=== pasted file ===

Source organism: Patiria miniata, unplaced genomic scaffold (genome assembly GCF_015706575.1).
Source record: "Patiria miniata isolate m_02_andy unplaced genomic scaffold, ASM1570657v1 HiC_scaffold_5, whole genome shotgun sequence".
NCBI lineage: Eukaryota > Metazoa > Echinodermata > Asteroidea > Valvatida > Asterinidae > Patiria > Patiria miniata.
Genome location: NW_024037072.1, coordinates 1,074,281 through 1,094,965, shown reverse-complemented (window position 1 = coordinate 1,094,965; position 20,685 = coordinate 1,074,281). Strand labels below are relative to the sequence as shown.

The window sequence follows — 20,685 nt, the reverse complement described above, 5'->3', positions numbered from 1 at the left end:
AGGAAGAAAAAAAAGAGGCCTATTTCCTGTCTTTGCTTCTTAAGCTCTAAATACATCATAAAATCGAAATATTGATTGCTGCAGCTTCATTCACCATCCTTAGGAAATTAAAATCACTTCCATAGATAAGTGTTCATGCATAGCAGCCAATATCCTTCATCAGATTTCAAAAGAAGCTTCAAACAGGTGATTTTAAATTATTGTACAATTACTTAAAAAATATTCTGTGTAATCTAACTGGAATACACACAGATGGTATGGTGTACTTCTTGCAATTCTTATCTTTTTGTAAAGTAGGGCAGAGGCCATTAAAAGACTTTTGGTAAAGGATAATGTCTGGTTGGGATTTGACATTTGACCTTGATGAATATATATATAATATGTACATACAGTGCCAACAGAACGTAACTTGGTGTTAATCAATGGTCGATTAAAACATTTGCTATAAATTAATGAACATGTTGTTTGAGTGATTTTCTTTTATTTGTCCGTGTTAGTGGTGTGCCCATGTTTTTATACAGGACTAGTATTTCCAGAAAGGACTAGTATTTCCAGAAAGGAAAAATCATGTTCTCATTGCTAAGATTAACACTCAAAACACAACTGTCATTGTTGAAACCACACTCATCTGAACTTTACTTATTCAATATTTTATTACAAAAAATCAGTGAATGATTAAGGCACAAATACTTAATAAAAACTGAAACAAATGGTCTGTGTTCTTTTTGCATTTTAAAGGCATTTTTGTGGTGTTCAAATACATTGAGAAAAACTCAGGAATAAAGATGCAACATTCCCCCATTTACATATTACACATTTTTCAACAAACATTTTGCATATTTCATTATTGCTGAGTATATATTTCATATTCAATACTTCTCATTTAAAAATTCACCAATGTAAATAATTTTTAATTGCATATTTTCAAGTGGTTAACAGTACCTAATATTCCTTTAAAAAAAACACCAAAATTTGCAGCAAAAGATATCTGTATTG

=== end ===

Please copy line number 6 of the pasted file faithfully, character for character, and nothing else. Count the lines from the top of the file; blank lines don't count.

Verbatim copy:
AGGAAGAAAAAAAAGAGGCCTATTTCCTGTCTTTGCTTCTTAAGCTCTAAATACATCATAAAATCGAAATATTGATTGCTGCAGCTTCATTCACCATCCTTAGGAAATTAAAATCACTTCCATAGATAAGTGTTCATGCATAGCAGCCAATATCCTTCATCAGATTTCAAAAGAAGCTTCAAACAGGTGATTTTAAATTATTGTACAATTACTTAAAAAATATTCTGTGTAATCTAACTGGAATACACACAGATGGTATGGTGTACTTCTTGCAATTCTTATCTTTTTGTAAAGTAGGGCAGAGGCCATTAAAAGACTTTTGGTAAAGGATAATGTCTGGTTGGGATTTGACATTTGACCTTGATGAATATATATATAATATGTACATACAGTGCCAACAGAACGTAACTTGGTGTTAATCAATGGTCGATTAAAACATTTGCTATAAATTAATGAACATGTTGTTTGAGTGATTTTCTTTTATTTGTCCGTGTTAGTGGTGTGCCCATGTTTTTATACAGGACTAGTATTTCCAGAAAGGACTAGTATTTCCAGAAAGGAAAAATCATGTTCTCATTGCTAAGATTAACACTCAAAACACAACTGTCATTGTTGAAACCACACTCATCTGAACTTTACTTATTCAATATTTTATTACAAAAAATCAGTGAATGATTAAGGCACAAATACTTAATAAAAACTGAAACAAATGGTCTGTGTTCTTTTTGCATTTTAAAGGCATTTTTGTGGTGTTCAAATACATTGAGAAAAACTCAGGAATAAAGATGCAACATTCCCCCATTTACATATTACACATTTTTCAACAAACATTTTGCATATTTCATTATTGCTGAGTATATATTTCATATTCAATACTTCTCATTTAAAAATTCACCAATGTAAATAATTTTTAATTGCATATTTTCAAGTGGTTAACAGTACCTAATATTCCTTTAAAAAAAACACCAAAATTTGCAGCAAAAGATATCTGTATTG